THE SILVER CASE: What Is Uehara Kamui?

An engraving showing people parading the severed heads of Jacques de Flesselles and the Marquis de Launay on pikes. They smile and have a foggy, soft appearance. The middle two figures smile, looking toward the viewer with faces like children's. The central man points to the rightmost head. A caption reads, "C'est ainsi qu'on se venge des traitres." The date above the engraving is 1789.

The savior Kamui occupies the ambiguous spot between “the people,” as in the case of Tokio and Uehara, and a “rampaging mob,” as in the case of Ayame or Furuya and Nakama. The revolutionary violence Graeber describes as dialectically giving rise to laws is an example of the creative destruction. This power can be misused and misdirected, as in the case of Furuya and Nakama or of the serial Shimohira Ayame herself, but also liberating and inspiring. Kamui both arises from and destroys institutions of power to generate a new order. Would that new order eventually demand its own Kamui in a kind of eternal rebellion like Camus espoused?

Fanon’s concern was not the class-based violence of Kamui but the violence in the context of wars of liberation against colonial powers, and very real wars at that. Hopefully I do not disrespect this matter by considering the similarity of the nearly religious praise of transformative violence in The Wretched of the Earth to that I perceive here. Fanon describes the stress of constant oppression as causing literal muscular tension that can only impulsive violence—or, in a very old-fashioned Marxist perspective, participating in deceptive religion, festivals, and magic—can relieve (17).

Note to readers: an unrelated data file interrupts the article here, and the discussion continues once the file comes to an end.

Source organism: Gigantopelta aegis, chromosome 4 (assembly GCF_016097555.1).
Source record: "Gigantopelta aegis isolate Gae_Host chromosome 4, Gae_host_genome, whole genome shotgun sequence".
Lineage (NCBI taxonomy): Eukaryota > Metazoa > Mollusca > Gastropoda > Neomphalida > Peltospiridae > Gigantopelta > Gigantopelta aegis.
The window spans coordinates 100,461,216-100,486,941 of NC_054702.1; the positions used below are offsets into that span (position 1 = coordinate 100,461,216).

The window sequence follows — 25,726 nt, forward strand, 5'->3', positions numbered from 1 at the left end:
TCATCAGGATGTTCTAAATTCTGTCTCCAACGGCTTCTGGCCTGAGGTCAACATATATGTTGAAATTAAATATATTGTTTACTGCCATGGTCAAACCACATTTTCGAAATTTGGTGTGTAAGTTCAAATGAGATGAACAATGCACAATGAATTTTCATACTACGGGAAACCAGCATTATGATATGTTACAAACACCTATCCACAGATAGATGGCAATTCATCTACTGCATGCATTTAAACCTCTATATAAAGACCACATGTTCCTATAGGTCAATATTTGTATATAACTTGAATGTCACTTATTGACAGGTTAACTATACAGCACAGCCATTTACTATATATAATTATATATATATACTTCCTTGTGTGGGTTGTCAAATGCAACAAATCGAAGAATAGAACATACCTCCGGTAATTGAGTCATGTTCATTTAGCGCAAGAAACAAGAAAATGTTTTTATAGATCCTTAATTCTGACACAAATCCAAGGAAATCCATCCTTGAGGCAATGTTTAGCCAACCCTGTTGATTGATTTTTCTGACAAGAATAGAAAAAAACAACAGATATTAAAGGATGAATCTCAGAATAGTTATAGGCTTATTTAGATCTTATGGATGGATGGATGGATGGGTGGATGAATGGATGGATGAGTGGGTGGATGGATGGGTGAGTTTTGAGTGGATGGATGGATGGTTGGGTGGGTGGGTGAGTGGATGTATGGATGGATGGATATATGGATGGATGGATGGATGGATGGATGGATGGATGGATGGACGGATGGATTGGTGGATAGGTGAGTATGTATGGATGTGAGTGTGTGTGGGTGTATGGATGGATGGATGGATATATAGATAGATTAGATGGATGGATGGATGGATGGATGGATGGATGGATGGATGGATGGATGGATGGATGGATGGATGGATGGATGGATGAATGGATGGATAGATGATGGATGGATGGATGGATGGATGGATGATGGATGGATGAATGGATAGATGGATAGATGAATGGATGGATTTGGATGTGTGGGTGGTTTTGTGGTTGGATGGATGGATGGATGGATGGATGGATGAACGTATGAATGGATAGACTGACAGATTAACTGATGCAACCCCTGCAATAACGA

In ignorance, the people may initially enact this violence against fellow oppressed people. In wars of liberation, however, more politically aware people can instead productively direct the relief of this tension against the powerful, a process Fanon at one point characterizes as “[enlightenment] by violence” (52). “This violent praxis is totalizing since each individual represents a violent link in the great chain, in the almighty body of violence rearing up in reaction to the primary violence of the colonizer” (50). Not only the physiological and political benefits, Fanon, a psychologist, is largely concerned with the mental effect: “At the individual level, violence is a cleansing force. It rids the colonized of their inferiority complex, of their passive and despairing attitude. It emboldens them, and restores their self-confidence” (51). This conception of violence, or its cousin, may also apply to the form of transformative and liberatory violence of the savior Kamui.

But isn’t the adoration of violence Kamui represents at least a little fascy? 🤔

Screenshot from "LifeCut." Kusabi aims his pistol at Nezu. He says, "Seize the light!"

The next question concerns the political character of Uehara Kamui. This may seem an odd or even naïve approach to a mystical character. However, in the interpretation of The Silver Case I advance, the overall themes involve the achievement of personal and political liberation by recognizing the social injustice one has been dealt and embracing the concept of Uehara Kamui, with whom the player ultimately identifies. Both player characters are variants of Kamui. For this reason, the question of what politics Kamui is associated with is meaningful. It may suggest that the Kill the Past series jostles much closer to a fascist ethos than we may prefer to admit. Perhaps the point really is to become Maspro-pilled.